I grew up right outside of D.C., approximately 6 miles. Though I lived in Atlanta for almost 7 years until two years ago, D.C. has always been home. More specifically, northern Virginia. I claim D.C. for practical purposes, mostly because I worked in the city for 11 years before leaving the messy corporate life. Another story to entertain you with at some point. For now, let’s just go with how I live 90 minutes from the Richmond, the State’s capital and have never visited it, until exactly one year ago.
My only encounters with the city were in passing as I sped through 95 on my way to and from Atlanta when I’d come home. My visions of Richmond were all industrial, with buildings on my right and left, spitting out fumes. And the mad traffic in both directions was always reason enough to deter me from going just to be going. On one return to Atlanta, traffic was so horrific, I turned around and stayed an extra day. I was already 30 miles out. It’s that bad.
But, my entire perception of a “dilapidated, hooded-out” borderline-ghetto town, was reversed in an instant. My purpose in visiting was to engage in the exploding foodie scene which is everything to talk about. 4 days of modern cuisine, with a hint of good ol’ southern tradition, all juxtaposed with fantastic historical context gave me a new found respect and admiration for a city I have totally ignored for 25 years. I did and saw more in those 4 days than I thought Richmond ever had to offer.
And so because I fell in deep love with a city so close to home, I owe my native state, my local readers, and those of you everywhere else not familiar with this gem, a series of stories to give you real view of this charming town. I was really taken by full surprise. I’ll keep this introductory post simple, introducing you to The Jefferson Hotel, a state institution, and where we stayed, and its fine American cuisine with a hint of French flair.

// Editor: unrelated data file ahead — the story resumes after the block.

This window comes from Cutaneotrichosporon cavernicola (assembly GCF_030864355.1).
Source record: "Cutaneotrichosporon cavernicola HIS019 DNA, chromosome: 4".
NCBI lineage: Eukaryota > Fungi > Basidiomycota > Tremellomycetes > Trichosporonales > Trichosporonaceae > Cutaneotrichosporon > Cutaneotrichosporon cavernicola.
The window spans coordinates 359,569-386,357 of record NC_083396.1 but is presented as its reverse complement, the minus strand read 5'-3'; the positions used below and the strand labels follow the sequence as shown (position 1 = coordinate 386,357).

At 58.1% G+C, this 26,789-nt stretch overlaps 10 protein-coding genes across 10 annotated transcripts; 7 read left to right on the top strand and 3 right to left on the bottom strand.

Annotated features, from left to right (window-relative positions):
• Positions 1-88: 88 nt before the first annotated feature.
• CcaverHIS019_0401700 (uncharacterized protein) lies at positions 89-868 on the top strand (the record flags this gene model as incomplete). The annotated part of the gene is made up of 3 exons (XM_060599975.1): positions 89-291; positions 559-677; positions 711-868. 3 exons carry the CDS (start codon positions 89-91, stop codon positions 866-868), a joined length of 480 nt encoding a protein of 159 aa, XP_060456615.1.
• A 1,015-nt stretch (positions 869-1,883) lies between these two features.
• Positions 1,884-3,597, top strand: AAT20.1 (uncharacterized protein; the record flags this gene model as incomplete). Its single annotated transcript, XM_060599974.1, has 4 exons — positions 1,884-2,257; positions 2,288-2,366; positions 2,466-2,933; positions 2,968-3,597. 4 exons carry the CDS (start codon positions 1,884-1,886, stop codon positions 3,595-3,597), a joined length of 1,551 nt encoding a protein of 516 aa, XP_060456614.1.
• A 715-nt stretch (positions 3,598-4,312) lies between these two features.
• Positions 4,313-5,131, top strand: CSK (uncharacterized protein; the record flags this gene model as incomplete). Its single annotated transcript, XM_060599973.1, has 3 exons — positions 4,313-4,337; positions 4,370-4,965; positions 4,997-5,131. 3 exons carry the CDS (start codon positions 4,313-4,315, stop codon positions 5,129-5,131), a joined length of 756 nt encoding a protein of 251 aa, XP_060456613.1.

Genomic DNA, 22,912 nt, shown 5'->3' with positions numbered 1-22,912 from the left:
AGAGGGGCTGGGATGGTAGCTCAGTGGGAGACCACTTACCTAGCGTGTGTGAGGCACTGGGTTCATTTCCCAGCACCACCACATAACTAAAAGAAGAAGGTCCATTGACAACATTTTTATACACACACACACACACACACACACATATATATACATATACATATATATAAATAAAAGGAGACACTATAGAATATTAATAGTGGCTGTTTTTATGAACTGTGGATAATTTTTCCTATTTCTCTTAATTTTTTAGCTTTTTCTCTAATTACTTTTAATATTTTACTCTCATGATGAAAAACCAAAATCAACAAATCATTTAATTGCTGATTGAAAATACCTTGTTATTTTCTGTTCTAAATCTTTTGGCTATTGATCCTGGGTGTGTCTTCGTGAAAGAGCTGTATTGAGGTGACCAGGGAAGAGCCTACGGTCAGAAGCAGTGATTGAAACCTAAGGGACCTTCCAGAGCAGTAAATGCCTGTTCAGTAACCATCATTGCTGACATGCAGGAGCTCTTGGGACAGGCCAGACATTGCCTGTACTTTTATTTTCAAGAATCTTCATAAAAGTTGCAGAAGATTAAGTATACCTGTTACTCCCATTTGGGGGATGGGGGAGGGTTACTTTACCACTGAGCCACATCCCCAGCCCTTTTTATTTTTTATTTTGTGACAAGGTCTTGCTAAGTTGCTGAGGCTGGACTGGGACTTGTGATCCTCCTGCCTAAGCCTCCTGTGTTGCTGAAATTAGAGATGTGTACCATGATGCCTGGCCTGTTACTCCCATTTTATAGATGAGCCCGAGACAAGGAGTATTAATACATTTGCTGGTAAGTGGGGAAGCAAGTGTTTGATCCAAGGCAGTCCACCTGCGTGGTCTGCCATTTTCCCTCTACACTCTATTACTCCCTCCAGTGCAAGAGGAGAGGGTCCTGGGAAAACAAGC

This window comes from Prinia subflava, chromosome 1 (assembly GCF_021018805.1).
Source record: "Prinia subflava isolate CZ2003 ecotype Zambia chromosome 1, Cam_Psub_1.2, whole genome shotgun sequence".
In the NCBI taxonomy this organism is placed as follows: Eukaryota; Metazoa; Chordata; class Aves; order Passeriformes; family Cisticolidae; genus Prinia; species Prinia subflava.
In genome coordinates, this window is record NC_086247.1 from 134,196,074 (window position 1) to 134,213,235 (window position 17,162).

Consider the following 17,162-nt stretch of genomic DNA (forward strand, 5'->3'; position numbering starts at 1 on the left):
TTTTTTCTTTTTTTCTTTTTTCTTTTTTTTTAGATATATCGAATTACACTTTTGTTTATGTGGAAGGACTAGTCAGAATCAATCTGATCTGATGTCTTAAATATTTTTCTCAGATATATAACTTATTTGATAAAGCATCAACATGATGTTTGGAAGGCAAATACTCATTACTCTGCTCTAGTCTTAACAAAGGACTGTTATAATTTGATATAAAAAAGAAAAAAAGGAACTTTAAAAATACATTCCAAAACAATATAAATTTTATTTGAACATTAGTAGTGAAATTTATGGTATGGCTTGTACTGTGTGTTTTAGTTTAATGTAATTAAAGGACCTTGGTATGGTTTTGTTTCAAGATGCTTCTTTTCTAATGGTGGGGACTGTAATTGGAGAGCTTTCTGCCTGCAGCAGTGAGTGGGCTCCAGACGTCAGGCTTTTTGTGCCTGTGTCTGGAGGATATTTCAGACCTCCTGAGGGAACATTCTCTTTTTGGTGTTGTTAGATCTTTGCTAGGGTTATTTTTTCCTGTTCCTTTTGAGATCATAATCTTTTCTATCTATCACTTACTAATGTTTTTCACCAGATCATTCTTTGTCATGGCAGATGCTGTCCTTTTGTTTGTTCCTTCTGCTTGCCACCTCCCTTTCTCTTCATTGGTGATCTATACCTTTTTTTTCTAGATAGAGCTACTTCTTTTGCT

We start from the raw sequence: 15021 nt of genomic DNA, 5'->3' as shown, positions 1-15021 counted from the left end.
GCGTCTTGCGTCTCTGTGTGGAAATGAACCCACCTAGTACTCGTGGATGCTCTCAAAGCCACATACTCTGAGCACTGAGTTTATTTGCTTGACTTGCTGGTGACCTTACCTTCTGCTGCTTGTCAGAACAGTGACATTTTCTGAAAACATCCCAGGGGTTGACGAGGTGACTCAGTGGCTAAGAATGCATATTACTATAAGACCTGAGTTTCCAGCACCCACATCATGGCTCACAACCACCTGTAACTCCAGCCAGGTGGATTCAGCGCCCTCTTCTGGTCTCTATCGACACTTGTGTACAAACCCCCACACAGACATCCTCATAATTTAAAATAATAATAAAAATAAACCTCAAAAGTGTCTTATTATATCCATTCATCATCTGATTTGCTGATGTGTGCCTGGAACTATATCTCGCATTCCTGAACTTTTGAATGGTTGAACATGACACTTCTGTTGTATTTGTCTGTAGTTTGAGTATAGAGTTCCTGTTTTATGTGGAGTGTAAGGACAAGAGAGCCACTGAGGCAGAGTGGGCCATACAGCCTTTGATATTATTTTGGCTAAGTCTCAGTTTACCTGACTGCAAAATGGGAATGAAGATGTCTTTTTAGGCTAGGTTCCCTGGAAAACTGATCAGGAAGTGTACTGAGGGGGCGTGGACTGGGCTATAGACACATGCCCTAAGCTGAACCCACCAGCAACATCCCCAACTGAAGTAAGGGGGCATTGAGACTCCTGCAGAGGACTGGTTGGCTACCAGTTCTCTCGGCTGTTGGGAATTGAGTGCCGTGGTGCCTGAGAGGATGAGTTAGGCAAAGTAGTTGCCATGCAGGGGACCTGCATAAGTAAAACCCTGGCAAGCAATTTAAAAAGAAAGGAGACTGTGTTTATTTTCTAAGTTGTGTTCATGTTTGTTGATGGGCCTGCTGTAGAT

It’s an opulent place, full of old war regalia, big couches, domed crystal chandeliers but most notably, your welcoming concierge: A larger than life statue of Thomas Jefferson. You can’t miss him. He stands tall in the epicenter of the hotel’s courtyard. Equally drawing are the lovely stained glass ceilings. I’m a fan of TJ and all, as a graduate of UVA, but those ceilings are stunning pieces of art, worthy of recreating in my own eventual home.
(Main entrance of hotel)
Get married there, host your afternoon tea at 2, shop in the dainty and well stocked boutique just below the ballroom style stairs, and sip espresso in the tucked away coffee bar on the other end of the palatial building.
Go back and stare at TJ.
(Jefferson Hotel lobby via my Instagram)
Lobby grandeur apart, the actual accommodations are formidable and vastly comfortable. The rooms are bigger than any NY apartment, having a sitting area, Bose sound equipment, and various mirrors. I’m all about comfort and service so I was thoroughly pleased to be welcomed with classical music and detailed turn down service. The small things matter. Not to mention, amenities you pay a good penny for in boutique retailers are constantly replaced. You know, the Molton Brown brand which I lush over. It did not escape me however that most of the hotel’s staff was black and dressed in black and white butler-esque uniforms. As kind as they all were, I wasn’t too keen on feeling like I was still set in the days of segregation. I know it’s Richmond, where slavery and racism was (and still racism remains in some parts) deeply seeded; but a hotel of that magnitude should be modernized in that aspect, no matter how standard and traditional its aesthetic is meant to be.
I still enjoyed turn down service. Every night. Oh, that classical music did it to me every time.
If you’re staying there longer than one night, you have to enjoy lunch or dinner at the hotel’s main attraction — Lemaire Restaurant — lead by executive chef Walter Bundy, a Virginia native. Since lunch was especially prepared for the small group visiting, every detail was covered. I suspect any guest would receive the same attention. I mean it is the South and hospitality is their thing.